Ryan – one of our Millionaires … In Training! – is upside down on his mortgage; if you can’t afford the payments (and, I have some guidelines to help you decide when that point has been reached), then I would generally suggest that no matter whether you are right-side up, upside down, or sideways, that you should get out!
But, Ryan is a high-income earner and high-saver already so he has decided to … well … I’ll let him tell you:
If I could wave a magic wand, I would not be upside-down on my mortgage, but that will correct itself over time as we are not planning on moving soon. While we could short sell the house and rent, we will not likely do that. We are emotionally tied to the house and would not, in my opinion have much upside with a rental because we would have to either float the note on our mortgage or pay the taxes on the difference on a short sale, all to pay MAYBE $1000/month less and not have the mortgage interest to write off come april 15th. An appreciation of our home of around 5%/year, starting in 2010, [should help by] bringing us back to an equity position around 2012.
A home performs two functions: housing and investment.
Like most dual-purpose things, owning your own home is probably a poor compromise on both …
… in my experience, you can usually rent a better house than you can afford to buy AND can usually find much better returning investments.
Yet, I recommend that one does own their own home, for a number of reasons:
1. Often it can turn out to be a person’s only investment,
2. It is a ’safety net’ in case all else goes wrong,
3. You have continuity of tenure (the ‘landlord’ won’t kick you out, as long as you keep up with the payments)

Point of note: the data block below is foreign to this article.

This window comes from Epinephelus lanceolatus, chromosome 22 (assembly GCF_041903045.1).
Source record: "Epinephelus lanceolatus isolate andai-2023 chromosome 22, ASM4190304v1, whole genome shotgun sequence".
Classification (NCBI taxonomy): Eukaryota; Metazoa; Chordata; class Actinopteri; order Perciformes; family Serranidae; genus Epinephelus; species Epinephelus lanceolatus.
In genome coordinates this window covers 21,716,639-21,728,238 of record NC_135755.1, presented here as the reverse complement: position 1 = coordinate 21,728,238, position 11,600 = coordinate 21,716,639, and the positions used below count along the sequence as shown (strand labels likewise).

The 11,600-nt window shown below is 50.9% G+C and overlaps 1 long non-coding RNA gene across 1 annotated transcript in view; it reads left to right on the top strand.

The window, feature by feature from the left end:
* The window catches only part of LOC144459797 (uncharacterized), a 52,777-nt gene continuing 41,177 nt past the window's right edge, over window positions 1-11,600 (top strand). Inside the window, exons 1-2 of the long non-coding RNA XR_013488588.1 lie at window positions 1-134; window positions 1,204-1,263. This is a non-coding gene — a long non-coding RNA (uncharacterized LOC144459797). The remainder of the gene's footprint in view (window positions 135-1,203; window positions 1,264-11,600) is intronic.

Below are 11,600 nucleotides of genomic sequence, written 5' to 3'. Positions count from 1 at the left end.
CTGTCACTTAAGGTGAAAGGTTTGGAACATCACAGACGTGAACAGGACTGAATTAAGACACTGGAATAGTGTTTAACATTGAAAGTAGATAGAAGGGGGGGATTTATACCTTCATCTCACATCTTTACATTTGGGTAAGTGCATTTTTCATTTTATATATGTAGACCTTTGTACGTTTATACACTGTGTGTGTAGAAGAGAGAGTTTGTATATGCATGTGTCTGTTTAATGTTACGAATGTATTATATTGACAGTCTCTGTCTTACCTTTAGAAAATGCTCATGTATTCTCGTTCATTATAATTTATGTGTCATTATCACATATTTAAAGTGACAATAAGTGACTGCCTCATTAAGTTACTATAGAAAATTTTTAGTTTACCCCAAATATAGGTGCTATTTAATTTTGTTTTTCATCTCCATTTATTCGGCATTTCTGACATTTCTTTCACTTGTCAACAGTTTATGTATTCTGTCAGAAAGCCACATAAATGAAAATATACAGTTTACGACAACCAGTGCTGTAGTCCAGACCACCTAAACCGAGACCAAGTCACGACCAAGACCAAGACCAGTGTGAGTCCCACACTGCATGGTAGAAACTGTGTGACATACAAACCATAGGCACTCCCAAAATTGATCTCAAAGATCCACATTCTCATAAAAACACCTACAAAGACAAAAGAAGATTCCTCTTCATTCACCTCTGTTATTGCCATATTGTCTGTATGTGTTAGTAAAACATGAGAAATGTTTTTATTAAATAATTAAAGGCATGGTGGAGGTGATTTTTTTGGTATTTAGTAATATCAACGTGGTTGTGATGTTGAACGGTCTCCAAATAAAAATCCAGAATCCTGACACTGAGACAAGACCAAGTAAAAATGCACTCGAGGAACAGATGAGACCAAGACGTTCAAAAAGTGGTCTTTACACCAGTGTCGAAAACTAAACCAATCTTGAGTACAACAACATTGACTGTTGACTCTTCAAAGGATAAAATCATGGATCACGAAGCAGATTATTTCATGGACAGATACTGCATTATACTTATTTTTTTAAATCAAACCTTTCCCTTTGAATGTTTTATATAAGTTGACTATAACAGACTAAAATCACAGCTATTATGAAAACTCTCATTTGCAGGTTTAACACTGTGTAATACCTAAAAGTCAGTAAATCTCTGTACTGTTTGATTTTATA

4. Over time, you may build up equity that you can ‘release’ to kick-start other investing activities.
For me, it was always 3. (and, the associated ‘emotional attachment’ that comes with calling your house your ‘home’) that held the most sway as I always expected to make my ‘fortune’ elsewhere. And, I have never actually used the equity for investing (except for my brief HELOC-fueled stock speculation experiment of 2007/2008).
So, I would suggest that you ask yourself the following TWO questions:
i) Can afford the payments? If so,
ii) If I were to invest in a house right now, given my current net worth, is this the house that I would invest in ?
If the answer to both questions is YES, then stay. If the answer is NO, then sell/move … be it into a rental or to purchase another (provided that the changeover costs/hassles are worth it).
This is a question that we all need to ask ourselves at least once per year (or, whenever the market and/or our financial position changes), as – in effect – we are ‘buying’ our house every year (by missing the opportunity of selling and putting the money to work elsewhere).
Given the size of our ‘investment’, we should never take the rent/own – buy/sell decision for granted 🙂
@ AJC – I agree that plenty of investments, if not most, will give you a better APR than your house, but what about leverage?
$500,000 House( $400,000 Bank’s money, $100,000 Your Down Payment) * .05(expected year 1 appreciation = $25,000
$100,000(Your would be down payment) * .15 (from a successful investment or business venture) = $15,000
@ Ryan – This is POSSIBLY true IF you gain market appreciation; that’s called ‘speculation’. On the other hand, if you put the same money into a cashflow positive rental, then you make money on the rents and any future appreciation is a bonus; that’s called ‘business’ 😉